Indian summers once used to be a time for homegrown fun and relaxation, a time when children would just play hopskotch, fly kites, sleep through lazy afternoons or visit cousins. Now they come packed with summer workshops.
Every year, classes teaching theatre, dance, painting and many more activities spring up as schools close for nearly two months in the harsh, hot weather. But does it burden the little ones and take away their precious free time?
"In our childhood, we used to go to the river Yamuna and spend hours in the water like buffaloes. Kite-flying and gulli-danda were other passions. We spend summer vacations lasting two months as if there was not a care in the world and we were free as birds to do what we wanted," says Hari Dutt Sharma, a teacher in Agra.
Mukta, another Agra resident, said, "We used to go out to our relatives, to our 'nanihaal' (maternal grandparents' place) or on long vacations. My father used to buy bundles of old comics and children's books at half the rates and we would devour them in hours."
But times have changed. With both parents working, where is the time to take the kids out for a long holiday or an outstation visit to the grandma's place?
Cricket academies have come up with the promise of producing star cricketers. Children are made to learn robotics engineering and rock climbing. Working parents, especially, are grateful.
Veena Victor, a Delhi-based medical professional, said: "At least our children can learn something new. Else, who is going to take care of them at home?"
Sandeep Kaur Oberoi, a Faridabad-based child counsellor, feels summer workshops are a way to maintain the routine for children.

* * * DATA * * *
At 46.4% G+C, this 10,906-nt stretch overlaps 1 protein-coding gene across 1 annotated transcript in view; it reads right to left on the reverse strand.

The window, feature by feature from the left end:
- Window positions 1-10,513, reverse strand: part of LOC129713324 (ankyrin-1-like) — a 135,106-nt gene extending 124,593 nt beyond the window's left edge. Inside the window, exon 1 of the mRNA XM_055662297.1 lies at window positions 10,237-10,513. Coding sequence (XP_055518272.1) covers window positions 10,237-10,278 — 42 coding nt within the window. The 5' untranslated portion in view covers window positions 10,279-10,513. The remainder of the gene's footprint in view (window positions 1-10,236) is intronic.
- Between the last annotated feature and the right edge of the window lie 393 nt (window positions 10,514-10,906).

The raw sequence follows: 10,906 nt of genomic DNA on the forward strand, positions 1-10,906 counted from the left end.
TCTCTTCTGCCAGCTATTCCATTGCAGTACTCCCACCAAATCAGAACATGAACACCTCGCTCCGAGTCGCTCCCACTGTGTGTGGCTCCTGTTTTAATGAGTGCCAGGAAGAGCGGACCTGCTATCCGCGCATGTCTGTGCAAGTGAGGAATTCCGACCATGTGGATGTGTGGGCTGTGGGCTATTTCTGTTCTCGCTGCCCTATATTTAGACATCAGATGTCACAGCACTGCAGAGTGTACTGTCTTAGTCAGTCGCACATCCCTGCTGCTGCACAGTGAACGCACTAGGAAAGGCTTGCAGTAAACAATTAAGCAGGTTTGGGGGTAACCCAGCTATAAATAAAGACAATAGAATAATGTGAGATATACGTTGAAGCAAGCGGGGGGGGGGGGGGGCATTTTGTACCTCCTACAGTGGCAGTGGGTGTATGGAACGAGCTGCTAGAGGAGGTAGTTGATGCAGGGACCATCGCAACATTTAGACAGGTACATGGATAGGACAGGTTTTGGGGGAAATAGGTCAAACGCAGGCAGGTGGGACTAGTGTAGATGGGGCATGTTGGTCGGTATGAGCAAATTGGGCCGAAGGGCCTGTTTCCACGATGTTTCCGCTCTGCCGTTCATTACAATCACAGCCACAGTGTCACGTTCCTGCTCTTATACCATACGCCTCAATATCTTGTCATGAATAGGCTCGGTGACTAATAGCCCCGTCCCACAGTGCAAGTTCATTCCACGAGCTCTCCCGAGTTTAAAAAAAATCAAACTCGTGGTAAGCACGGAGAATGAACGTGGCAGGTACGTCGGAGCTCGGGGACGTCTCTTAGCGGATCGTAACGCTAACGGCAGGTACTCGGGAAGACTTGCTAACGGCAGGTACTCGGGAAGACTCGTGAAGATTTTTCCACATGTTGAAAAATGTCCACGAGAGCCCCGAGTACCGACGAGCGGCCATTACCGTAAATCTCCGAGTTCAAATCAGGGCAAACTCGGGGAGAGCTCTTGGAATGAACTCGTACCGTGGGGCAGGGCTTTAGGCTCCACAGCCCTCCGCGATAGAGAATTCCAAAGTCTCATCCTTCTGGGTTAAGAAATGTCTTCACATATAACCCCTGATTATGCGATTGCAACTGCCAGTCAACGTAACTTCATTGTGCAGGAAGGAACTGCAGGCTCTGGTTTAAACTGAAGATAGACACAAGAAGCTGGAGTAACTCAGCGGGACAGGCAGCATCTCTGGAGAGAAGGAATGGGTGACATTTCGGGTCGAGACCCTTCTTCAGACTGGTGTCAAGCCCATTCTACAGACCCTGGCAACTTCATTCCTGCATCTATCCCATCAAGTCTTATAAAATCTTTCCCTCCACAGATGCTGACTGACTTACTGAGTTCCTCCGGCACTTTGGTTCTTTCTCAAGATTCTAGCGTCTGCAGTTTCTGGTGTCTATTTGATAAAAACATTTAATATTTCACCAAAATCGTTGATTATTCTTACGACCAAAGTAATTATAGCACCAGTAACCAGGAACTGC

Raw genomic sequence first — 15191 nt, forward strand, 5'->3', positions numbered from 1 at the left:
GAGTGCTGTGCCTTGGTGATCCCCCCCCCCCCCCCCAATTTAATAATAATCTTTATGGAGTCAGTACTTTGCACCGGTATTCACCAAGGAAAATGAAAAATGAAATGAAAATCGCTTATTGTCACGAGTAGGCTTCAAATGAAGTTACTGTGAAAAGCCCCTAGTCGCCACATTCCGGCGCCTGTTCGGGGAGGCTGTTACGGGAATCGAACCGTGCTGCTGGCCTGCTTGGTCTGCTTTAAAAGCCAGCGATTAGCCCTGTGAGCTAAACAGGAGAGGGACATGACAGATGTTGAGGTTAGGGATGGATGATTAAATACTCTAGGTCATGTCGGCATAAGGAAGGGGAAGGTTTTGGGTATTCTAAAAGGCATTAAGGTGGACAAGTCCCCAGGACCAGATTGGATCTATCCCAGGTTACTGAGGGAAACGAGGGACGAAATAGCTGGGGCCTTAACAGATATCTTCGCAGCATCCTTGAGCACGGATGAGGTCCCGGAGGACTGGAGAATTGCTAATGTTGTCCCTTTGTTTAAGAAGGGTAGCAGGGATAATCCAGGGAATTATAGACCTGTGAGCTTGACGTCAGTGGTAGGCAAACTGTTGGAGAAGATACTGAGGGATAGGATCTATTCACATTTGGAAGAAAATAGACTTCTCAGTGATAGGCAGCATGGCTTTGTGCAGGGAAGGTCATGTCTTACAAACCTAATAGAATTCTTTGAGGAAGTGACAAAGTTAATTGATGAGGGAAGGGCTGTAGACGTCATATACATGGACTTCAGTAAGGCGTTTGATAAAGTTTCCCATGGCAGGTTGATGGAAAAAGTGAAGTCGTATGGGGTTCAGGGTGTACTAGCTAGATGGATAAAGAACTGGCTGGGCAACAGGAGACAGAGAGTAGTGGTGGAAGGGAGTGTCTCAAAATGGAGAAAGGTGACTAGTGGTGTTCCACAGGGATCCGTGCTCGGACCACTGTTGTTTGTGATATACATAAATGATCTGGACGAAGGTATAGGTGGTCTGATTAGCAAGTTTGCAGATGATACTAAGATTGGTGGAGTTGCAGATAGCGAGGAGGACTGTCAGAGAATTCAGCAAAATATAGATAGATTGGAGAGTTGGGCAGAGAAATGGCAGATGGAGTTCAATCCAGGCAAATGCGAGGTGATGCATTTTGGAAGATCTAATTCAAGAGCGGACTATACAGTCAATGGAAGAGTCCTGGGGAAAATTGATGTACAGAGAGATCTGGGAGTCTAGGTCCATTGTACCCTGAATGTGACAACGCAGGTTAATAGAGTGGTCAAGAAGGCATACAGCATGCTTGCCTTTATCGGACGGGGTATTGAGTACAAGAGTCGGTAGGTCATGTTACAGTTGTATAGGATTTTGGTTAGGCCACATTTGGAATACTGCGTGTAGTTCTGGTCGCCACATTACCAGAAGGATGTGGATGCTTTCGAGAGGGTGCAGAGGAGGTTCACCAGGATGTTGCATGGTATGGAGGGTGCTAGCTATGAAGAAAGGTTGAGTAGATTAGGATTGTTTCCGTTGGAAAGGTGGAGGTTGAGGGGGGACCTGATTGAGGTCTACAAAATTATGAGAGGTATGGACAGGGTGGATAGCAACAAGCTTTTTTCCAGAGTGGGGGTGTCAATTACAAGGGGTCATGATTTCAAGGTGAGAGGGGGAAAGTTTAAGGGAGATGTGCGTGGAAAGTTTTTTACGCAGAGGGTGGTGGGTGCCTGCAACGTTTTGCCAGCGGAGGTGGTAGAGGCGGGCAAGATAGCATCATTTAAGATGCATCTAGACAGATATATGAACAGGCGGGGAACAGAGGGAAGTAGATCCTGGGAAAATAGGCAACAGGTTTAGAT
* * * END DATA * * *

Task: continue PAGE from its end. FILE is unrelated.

"Workshops maintain the routine for children. With working parents, there is nobody to take care of kids during holidays at home, and these acivities at least prevent them from surfing the internet and TV all the time," Oberoi said.
For instace, Hippocampus in Bangalore and Chennai has been running creative classes like story writing and shooting for kids for seven years.
Chandini Khanna, director, Hippocampus Chennai, said, "Parents should be spending quality time with their children or they will only play computer games and watch TV. Our classes make them learn innovative things like scriptwriting and we also offer a huge library of books."
Many also say these bring out the creative talents of younsters.
"Undoubtedly these summer camps have been able to tap and nurture artistic and creative talent. This is what summer time camps are doing, if not all, many of them," says Indian People's Theatre Association (IPTA) national general secretary Jitendra Raghvanshi.
Last week he began a month-long camp "Little IPTA" at the Soor Sadan auditorium in Agra.
Surendra Sharma also lives in Agra - he in fact owns a hotel where summer classes are being held. But he admits that these workshops have become an industry.
"They are charging exorbitant fees to teach children some hip-hop and breakdance or some funky steps in the name of promoting culture. Ideally summer vacations should be reserved to relax and rest to re-charge minds and bodies," he said.
And has anybody asked the kids what they want to do?
Said 11-year-old Armaan, based in Ghaziabad, "I'd rather go with my parents to Nainital on a 10-day vacation than to a summer class!"